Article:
United States of America Plaintiff-appellee, v. William S. Tracey Defendant-appellant, 955 F.2d 48 (9th Cir. 1992)

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U.S. Court of Appeals for the Ninth Circuit - 955 F.2d 48 (9th Cir. 1992) Submitted Feb. 10, 1992. **Decided Feb. 19, 1992

Before CHAMBERS, FARRIS and POOLE, Circuit Judges.


MEMORANDUM**

William Stephen Tracey appeals his conviction, following a jury trial, for two counts of perjury before the grand jury and one count of obstruction of justice, in violation of 18 U.S.C. §§ 1623 and 1503. Tracey asserts that the false statements were not material to the grand jury's investigation.

We review the materiality of a statement in a perjury case de novo. United States v. Gordon, 844 F.2d 1397, 1403 (9th Cir. 1988). A perjury conviction cannot be sustained unless the false testimony was material to the grand jury investigation. 18 U.S.C. § 1623(a). Although the government has the burden of proving materiality, the government need not show that the false testimony actually impeded the grand jury investigation, but need only show that the testimony was relevant to "any issue under consideration by the grand jury." Id., at 1404, citing United States v. Kelly, 540 F.2d 990, 993 (9th Cir. 1976), cert. denied, 429 U.S. 1040 (1977).

The grand jury was investigating the possibility of a kickback scheme involving certain members of the California Highway Patrol and Tracey. Portions of the investigation focused on sources and disposal of Tracey's income. His statements regarding whether he had filed income tax returns were indeed material. Whether or not he paid Patrick Waddell wages was also material.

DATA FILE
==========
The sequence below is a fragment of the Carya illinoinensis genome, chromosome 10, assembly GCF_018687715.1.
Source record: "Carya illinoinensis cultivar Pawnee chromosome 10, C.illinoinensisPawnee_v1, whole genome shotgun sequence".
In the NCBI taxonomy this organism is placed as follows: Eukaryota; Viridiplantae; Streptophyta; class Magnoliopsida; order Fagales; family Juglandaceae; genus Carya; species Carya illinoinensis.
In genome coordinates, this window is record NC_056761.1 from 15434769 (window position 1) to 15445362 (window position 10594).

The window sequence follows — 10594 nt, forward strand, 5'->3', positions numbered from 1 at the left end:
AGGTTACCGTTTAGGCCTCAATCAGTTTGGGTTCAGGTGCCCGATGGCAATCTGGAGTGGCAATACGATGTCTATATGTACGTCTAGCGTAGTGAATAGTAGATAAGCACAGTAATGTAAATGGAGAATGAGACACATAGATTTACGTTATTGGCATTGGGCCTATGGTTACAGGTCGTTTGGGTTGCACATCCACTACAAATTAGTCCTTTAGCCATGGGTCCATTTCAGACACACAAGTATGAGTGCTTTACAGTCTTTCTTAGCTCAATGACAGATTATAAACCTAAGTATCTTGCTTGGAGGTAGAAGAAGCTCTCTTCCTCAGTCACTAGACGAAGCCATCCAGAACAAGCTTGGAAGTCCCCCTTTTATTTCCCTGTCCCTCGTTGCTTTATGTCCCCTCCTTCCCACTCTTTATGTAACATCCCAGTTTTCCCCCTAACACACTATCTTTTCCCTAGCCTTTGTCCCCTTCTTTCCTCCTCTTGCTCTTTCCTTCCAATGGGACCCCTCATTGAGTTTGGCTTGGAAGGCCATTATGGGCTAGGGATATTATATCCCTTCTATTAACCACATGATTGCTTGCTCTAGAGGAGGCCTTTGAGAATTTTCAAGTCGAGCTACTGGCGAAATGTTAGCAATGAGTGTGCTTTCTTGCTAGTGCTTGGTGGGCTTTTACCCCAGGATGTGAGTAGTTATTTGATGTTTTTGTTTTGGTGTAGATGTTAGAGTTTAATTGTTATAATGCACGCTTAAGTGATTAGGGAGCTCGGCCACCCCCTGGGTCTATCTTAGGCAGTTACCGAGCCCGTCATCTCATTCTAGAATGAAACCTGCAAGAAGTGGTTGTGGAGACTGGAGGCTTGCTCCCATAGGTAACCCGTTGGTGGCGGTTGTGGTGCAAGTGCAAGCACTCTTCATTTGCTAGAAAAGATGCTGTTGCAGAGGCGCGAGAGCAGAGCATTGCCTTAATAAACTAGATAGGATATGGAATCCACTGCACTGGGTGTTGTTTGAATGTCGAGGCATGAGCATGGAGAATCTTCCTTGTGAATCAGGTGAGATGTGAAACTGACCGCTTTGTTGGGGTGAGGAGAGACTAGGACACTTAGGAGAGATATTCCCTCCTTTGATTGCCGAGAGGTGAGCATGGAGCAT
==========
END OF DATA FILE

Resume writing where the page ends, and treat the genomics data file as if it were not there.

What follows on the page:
Tracey asserts his conviction for obstruction of justice should be reversed because no showing was made that he acted with evil or wicked purpose or specific intent to impede the administration of justice. We have held that the specific intent required for obstruction of justice under § 1503 is that defendant must have acted "corruptly," i.e.,. that the act must be done with the purpose of obstructing justice. United States v. Laurins, 857 F.2d 529, 536-37 (9th Cir. 1988), cert. denied, 492 U.S. 906 (1989). An evil or wicked purpose is not required. Tracey's false statements to the grand jury obstructed their investigation.

We affirm the district court.

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The panel unanimously finds this case suitable for decision without oral argument. Fed. R. App. P. 34(a) and Ninth Circuit Rule 34-4

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This disposition is not appropriate for publication and may not be cited to or by the courts of this circuit except as provided by Ninth Circuit Rule 36-3